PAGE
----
Introducing Rationalizations #25B, and #25C: “I’m Just Doing My Job,” and “It’s Policy!”

Here are two  more rationalizations for the list, bringing the grand total to 89.

#25B  The Nuremberg Rationalization, or “I’m Just Doing My Job!”

Amazing: 87 previous rationalizations described, and the word “Nuremberg” did not appear once.

Rationalization # 25. The Coercion Myth, covers the excuse for unethical conduct that the actor “had no choice,” and # 25A. Frederick’s Compulsion or “It’s My Duty!” posits that duty excuses wrongdoing. #25 B follows the theme of denying free will by using the fact of employment to justify or excuse unethical conduct. It embodies the defense of the Nazi officers at the Nuremberg Trials that because they followed the orders of others, they were simply agents, and their horrible crimes against humanity should not bring them punishment…after all, they had no choice. It was their duty to follow orders, because that was their job.

We all need jobs, but we all have a choice whether to remain in a job or not. Sometimes it’s not a very attractive choice, and even a frightening one, in which choosing the ethical course requires personal sacrifice. Nonetheless, when a job requires one to commit unethical acts, the choice is this: quit the job and refuse to perform the unethical act, or commit the unethical act, following orders but accepting the responsibility, accountability and consequences of doing so.

For inspiration, we need look no further than the first admittee to the Ethics Alarms Heroes Hall of Honor, the amazing Henri Salmide.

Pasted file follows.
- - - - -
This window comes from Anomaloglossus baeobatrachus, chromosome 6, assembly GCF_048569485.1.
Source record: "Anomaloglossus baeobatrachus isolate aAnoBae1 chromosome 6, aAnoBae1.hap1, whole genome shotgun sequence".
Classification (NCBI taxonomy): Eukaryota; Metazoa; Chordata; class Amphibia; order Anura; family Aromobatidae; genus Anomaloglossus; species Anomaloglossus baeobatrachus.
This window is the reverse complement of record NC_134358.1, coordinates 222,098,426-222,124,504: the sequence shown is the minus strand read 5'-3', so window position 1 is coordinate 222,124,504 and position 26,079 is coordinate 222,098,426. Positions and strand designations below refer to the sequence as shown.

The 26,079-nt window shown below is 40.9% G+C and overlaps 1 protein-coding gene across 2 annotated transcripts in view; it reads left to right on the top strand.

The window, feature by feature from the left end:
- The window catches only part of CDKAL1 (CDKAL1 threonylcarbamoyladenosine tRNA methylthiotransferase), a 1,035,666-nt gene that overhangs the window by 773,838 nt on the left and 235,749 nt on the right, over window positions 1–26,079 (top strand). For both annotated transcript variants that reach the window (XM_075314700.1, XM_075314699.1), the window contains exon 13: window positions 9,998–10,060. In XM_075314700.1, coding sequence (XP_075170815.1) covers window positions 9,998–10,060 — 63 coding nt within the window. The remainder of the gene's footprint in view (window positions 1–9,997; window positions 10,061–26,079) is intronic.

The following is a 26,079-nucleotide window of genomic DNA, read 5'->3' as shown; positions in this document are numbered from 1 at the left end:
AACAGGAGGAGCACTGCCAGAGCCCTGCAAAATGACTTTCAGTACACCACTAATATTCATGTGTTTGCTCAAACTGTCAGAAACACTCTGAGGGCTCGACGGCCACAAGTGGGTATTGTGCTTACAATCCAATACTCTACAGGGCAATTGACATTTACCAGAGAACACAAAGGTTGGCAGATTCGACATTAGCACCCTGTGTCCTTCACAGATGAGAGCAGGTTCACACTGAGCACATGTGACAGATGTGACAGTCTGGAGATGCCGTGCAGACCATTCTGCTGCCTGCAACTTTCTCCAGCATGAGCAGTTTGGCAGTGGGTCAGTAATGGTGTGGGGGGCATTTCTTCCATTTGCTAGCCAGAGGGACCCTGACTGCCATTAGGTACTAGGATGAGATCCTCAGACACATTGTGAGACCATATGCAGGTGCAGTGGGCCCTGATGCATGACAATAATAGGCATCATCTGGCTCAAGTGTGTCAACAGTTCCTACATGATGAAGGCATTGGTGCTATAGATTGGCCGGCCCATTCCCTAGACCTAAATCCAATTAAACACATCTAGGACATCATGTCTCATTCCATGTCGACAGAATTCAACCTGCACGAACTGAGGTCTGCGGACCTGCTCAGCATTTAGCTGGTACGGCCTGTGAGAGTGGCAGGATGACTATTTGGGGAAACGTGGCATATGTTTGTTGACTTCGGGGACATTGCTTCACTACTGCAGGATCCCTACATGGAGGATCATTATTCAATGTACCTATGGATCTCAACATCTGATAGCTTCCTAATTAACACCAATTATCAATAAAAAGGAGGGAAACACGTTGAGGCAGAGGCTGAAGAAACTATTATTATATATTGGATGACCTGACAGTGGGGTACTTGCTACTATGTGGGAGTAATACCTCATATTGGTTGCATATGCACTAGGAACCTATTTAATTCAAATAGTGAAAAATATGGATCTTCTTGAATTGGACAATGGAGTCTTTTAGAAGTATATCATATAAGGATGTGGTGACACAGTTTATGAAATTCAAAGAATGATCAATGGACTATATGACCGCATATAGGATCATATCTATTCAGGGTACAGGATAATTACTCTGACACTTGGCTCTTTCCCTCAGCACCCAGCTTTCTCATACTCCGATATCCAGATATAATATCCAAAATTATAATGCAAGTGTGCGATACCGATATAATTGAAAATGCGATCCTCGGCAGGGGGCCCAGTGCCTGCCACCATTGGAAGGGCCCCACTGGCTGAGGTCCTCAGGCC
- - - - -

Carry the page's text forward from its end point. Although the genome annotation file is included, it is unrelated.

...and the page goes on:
From the Ethics Alarms post:

In 1944, Salmide was a German officer in the 159th Infantry Division of the German army occupying the French city of Bordeaux, the largest seaport on the west coast. It was August 19, and Allied Forces were spreading out from the beaches at Normandy and taking control of the war. An order came from Berlin calling on the Division to destroy the entire seven miles of port infrastructure before abandoning the city. The port’s destruction was scheduled to occur within a week.

“It fell to me,” Salmide recounted in an interview, because, as head of the bomb disposal unity, he had expertise with explosives. “I couldn’t do it. I knew the war was lost. What was the point of this, I asked myself. People would die and suffer, and the war would still be lost by Germany.”

On  August 22, he filled a bunker at the docks with detonators, plungers, timers and other hardware needed for the planned demolition. But instead of using them to destroy Bordeaux, Salmide blew them up with dynamite, in a terrifying explosion. “It was all I could do,” he said later.

French historians estimate he saved 3,500 lives by refusing to carry out his orders. About fifty Nazi soldiers died in the blast instead. “I could not accept that the port of Bordeaux be wantonly destroyed when the war was clearly lost,” he explained in an interview. “I acted according to my Christian conscience.”

Salmide deserted, and was hunted by both the Gestapo and the French authorities. He hid with the French Resistance for the remainder of the war. Then Salmide adopted a French name, married a local woman, became citizen of France, and raised his family in the very city his conscience had rescued. The Germans regarded him as a traitor, and even the French were reluctant to give him the recognition he deserved, according to his wife.